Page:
When drawn to compelling painting, drawing, or sculpture, they found it difficult to resist its pull. The same was true of small items of lesser consequence that filled their drawers to overflowing. They “bought passionately and by the dozens” and never threw anything away. The sisters stored their purchases in heavy chests and hundreds of beautiful boxes made of carved wood, leather, silver, lacquer, and brocade.
In 1917, Henri Matisse traveled to Nice, in the south of France, searching for new subjects to paint. The special quality of light and the congenial atmosphere of the Mediterranean coast inspired him, and over the next 25 years he spent at least part of each year painting there until he moved to nearby Vence during World War II. His works of this period are distinguished by an ever-increasing interest in light, color, pattern, and line. One of the greatest strengths of The Cone Collection is the impressive group of paintings from the artist’s early Nice period, generally considered to extend from 1917 to 1930. These works include landscapes, still lifes, interiors, and figure paintings that are admired for their colorful style.
Matisse painted women in interiors throughout the 1920s, but The Yellow Dress can be seen as a major change in his style. The painting combines the familiar elements of the Nice works — patterned floors and walls and shuttered windows — with an assertively monumental pose and central position for the figure.
After studying in New York with William Merritt Chase and Robert Henri, Patrick Henry Bruce moved to Paris in 1903. He was quickly accepted into the Parisian art world and met leading avant-garde artists, which led to a major shift in his work. This modern flower study is an example of a series of still lifes that he produced from 1907 to 1912, which reflect his interest in Paul Cézanne and Henri Matisse. Bruce was one of the organizers of Matisse’s school, which opened in 1908 to a group of about ten students.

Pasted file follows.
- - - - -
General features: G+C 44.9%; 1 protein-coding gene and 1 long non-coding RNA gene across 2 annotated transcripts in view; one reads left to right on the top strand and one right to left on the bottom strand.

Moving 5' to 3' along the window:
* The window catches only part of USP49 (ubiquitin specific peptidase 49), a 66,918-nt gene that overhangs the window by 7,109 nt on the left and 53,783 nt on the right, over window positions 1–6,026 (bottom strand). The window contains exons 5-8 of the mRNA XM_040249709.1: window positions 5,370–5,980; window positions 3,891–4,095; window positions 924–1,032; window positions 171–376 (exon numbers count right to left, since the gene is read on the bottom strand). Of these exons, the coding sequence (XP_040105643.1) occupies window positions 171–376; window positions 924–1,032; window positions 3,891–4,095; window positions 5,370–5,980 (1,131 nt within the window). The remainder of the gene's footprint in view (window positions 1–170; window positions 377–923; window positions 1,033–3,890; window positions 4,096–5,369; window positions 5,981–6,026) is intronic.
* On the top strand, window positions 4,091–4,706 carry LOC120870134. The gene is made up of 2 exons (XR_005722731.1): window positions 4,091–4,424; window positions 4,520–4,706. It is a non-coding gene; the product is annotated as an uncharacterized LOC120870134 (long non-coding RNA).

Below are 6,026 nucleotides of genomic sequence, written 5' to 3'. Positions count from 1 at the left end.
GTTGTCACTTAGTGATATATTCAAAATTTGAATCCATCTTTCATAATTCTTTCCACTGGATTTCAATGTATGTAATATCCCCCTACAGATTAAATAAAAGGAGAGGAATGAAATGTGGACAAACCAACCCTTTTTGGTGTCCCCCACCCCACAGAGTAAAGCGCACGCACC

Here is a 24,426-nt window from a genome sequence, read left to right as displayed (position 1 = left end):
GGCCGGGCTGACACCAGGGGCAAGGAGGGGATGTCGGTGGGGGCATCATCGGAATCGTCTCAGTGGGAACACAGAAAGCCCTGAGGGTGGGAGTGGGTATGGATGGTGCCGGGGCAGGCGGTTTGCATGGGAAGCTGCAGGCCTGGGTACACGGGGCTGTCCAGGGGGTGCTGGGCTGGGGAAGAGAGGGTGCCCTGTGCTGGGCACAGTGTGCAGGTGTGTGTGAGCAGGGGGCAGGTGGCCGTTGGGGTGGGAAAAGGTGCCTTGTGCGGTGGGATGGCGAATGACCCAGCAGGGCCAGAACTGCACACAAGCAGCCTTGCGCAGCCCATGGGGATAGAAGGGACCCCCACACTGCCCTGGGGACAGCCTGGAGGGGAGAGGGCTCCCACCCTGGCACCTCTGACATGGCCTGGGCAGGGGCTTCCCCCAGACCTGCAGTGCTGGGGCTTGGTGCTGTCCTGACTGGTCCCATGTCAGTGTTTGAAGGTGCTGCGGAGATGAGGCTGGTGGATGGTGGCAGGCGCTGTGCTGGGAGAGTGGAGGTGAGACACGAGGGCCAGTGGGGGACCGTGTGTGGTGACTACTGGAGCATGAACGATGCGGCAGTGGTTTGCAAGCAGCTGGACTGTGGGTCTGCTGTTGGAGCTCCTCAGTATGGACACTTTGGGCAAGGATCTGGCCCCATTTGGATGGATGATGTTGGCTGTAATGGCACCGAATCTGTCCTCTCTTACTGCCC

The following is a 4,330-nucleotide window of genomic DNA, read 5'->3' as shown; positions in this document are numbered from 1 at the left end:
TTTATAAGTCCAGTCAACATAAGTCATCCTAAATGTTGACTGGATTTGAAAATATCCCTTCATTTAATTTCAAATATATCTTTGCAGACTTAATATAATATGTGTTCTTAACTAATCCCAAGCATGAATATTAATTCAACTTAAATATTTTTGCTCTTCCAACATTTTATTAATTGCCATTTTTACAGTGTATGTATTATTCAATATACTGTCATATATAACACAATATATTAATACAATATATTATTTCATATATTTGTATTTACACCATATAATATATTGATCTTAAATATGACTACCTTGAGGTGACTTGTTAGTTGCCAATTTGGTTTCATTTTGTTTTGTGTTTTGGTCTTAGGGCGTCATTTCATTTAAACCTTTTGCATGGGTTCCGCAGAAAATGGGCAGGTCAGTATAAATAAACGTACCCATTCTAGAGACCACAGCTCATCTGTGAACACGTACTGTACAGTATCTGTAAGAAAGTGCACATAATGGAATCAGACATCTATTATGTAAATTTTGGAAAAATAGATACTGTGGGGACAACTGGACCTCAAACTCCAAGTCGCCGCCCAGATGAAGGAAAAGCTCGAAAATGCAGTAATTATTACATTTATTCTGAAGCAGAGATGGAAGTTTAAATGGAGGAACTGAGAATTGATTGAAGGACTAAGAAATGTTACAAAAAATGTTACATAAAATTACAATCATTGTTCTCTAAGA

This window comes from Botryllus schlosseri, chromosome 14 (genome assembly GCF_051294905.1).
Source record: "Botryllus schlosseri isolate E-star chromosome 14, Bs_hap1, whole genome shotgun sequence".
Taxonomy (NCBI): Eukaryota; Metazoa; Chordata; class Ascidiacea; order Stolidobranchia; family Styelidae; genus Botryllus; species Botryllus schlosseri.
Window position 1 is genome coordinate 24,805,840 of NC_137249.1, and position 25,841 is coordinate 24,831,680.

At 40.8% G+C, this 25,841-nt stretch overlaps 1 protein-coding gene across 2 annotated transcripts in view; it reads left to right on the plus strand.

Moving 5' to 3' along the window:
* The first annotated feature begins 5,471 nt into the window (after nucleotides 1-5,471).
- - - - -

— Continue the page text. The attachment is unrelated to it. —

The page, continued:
In the African Art gallery, I found masks and fertility gods.
In the Asian Art gallery, I found Mortuary Retinue, which reminded me of the Terra Cotta Warriors. Thirty-nine ceramic figures and animals form this retinue, which accompanied a deceased individual to his tomb. Varying heights, rudimentary facial features, hair styles, hats, and clothes distinguish the figures of Chinese soldiers from those of foreigners, who have mustaches, or minorities with long hair. The presence of foreign traders, Chinese court ladies and courtiers, and a dwarf further suggest the variety of inhabitants in the capital.
Finally, I saw the Sweaters of Peace. For over a decade, Ellen Lesperance (forn 1971) has collected imagery of life at Greenham Common Women’s Peace Camp (1981-2000), the separatist feminist camp that formed in protest of U.S. nuclear weapons storage in Berkshire, England.
Campers made and wore sweaters not only to keep their bodies warm but also to express their politics through knit-in symbols: rainbows, peace signs, battle axes, celestial skies. In these garments, Lesperance found a way to rethink figurative painting. Using Symbolcraft — a shorthand used by knitters in the U.S. that details the stitches needed to make a garment — each painting doubles as knitting instructions to reimagine the garment in a source image.
The Gatehouse provided a stunning first impression for those visiting William Wyman’s estate in the late 19th century. Wyman owned much of the land that is now Homewood campus. He loved nature and kept the grounds mostly undeveloped. The two major buildings he established here were the Villa, where he resided, and the Gatehouse, also known as Homewood Lodge, which was the public entrance to the estate.
Wyman had the Gatehouse made of a green stone called serpentine. This made it blend with the green forests surrounding it.
After Wyman gave the land to Johns Hopkins University in 1902, student groups met in this building. The Johns Hopkins News-Letter made the Gatehouse its home in October 1964, and remains there to this day.
I left the Baltimore Museum of Art and went to the Walters Art Museum.
Information about the exhibits and artwork are taken from signs at the Baltimore Museum of Art.
*Friday, February 21, 2020*